Frank C. Morris, Jr., Member of the Firm in the Litigation and Employee Benefits practices, in the firm’s Washington, DC, office, was quoted in Business Insurance, in “Legal Disputes Contemplate Disability Protections for Obese Workers,” by Judy Greenwald.
Following is an excerpt:
A federal appeals court has punted the issue of whether morbid obesity per se is a protected disability under the Americans with Disabilities Act, but it may only be a matter of time before a federal circuit court says it is, many experts say.
So far, four circuit courts of appeal have held obesity can only be considered a disability if there is an underlying physiological condition.
Meanwhile, at least two state supreme courts, in Washington and Montana, have held that morbid obesity per se can be considered a disability, and more state courts are expected to follow.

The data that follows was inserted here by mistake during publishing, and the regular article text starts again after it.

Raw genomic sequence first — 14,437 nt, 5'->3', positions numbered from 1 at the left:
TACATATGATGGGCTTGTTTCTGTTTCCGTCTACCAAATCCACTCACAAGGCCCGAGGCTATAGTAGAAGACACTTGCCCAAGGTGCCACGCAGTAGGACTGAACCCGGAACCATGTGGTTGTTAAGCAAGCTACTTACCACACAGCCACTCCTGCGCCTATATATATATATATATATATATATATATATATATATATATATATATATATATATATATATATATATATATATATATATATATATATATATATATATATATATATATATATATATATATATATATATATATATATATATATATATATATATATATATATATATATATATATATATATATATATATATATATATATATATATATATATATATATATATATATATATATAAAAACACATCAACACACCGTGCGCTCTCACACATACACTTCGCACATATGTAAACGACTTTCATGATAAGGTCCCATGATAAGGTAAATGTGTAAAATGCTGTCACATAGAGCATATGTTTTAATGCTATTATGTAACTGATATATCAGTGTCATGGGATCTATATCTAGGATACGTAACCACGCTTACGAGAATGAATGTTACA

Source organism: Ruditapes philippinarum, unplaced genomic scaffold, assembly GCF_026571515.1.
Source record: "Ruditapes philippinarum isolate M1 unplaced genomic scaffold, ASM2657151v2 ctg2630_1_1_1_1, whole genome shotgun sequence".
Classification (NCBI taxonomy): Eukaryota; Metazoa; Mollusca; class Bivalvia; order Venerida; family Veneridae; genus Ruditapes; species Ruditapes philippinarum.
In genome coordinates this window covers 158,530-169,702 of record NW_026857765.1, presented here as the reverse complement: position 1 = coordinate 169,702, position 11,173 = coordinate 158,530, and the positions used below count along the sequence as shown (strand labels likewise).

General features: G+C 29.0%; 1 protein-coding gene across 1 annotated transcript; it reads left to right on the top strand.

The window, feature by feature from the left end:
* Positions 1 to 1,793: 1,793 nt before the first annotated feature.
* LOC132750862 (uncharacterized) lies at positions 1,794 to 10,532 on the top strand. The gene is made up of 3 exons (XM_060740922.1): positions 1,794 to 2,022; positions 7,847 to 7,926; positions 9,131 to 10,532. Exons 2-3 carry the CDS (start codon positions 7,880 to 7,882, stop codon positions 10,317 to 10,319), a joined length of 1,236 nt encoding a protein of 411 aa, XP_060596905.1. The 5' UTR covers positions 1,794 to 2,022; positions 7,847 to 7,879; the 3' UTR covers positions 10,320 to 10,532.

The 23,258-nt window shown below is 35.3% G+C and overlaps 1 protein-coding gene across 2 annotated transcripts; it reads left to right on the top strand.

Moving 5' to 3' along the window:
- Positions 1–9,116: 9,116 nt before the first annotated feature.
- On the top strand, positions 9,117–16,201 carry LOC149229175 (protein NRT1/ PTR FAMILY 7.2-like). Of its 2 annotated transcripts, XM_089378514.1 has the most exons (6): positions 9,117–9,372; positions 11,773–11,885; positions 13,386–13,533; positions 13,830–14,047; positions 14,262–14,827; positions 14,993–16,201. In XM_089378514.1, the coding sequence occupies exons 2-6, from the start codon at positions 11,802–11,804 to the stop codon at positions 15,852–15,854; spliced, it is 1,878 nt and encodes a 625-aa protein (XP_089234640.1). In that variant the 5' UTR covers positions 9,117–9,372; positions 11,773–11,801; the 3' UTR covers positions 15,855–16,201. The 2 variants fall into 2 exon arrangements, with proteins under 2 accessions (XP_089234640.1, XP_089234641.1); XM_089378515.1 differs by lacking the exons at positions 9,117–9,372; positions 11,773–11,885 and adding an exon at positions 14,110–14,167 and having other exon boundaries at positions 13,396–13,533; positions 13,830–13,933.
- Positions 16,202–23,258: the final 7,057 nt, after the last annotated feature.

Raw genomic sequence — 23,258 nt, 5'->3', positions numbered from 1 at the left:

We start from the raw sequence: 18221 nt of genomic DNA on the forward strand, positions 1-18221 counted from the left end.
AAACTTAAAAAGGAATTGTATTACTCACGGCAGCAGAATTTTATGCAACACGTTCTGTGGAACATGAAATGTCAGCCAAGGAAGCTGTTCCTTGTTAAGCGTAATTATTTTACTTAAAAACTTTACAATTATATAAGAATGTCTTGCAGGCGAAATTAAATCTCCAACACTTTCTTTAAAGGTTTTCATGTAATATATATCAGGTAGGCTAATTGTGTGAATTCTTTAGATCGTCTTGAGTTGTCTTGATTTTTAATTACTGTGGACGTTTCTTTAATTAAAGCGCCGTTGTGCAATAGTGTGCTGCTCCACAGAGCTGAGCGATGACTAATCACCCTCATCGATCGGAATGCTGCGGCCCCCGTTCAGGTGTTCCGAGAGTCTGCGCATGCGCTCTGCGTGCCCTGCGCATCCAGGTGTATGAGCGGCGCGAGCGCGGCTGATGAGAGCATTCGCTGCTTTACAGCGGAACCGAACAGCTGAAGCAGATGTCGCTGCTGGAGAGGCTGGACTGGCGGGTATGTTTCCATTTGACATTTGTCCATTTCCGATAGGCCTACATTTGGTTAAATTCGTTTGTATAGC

Experts suggest employers in any case proceed cautiously in their dealings with obese workers.
The latest federal appeals court decision on the matter, Jose Valtierra v. Medtronic Inc., by the 9th U.S. Circuit Court of Appeals in San Francisco, upheld a ruling by the U.S. District Court in Phoenix. …
Four other U.S. Circuit Courts of Appeal — the 8th in St, Louis, the 6th in Cincinnati, the 2nd in New York and the 7th in Chicago — have held obesity can be considered a disability only if it is caused by an underlying physiological condition. …
A federal court may eventually rule otherwise, though, say some observers.
With the increasing incidence of obesity, “there are probably going to be more claims associated with it, and for that reason, it’s quite possible that one court or another may take a different view,” said Frank C. Morris Jr., a member with Epstein Becker Green PC in Washington.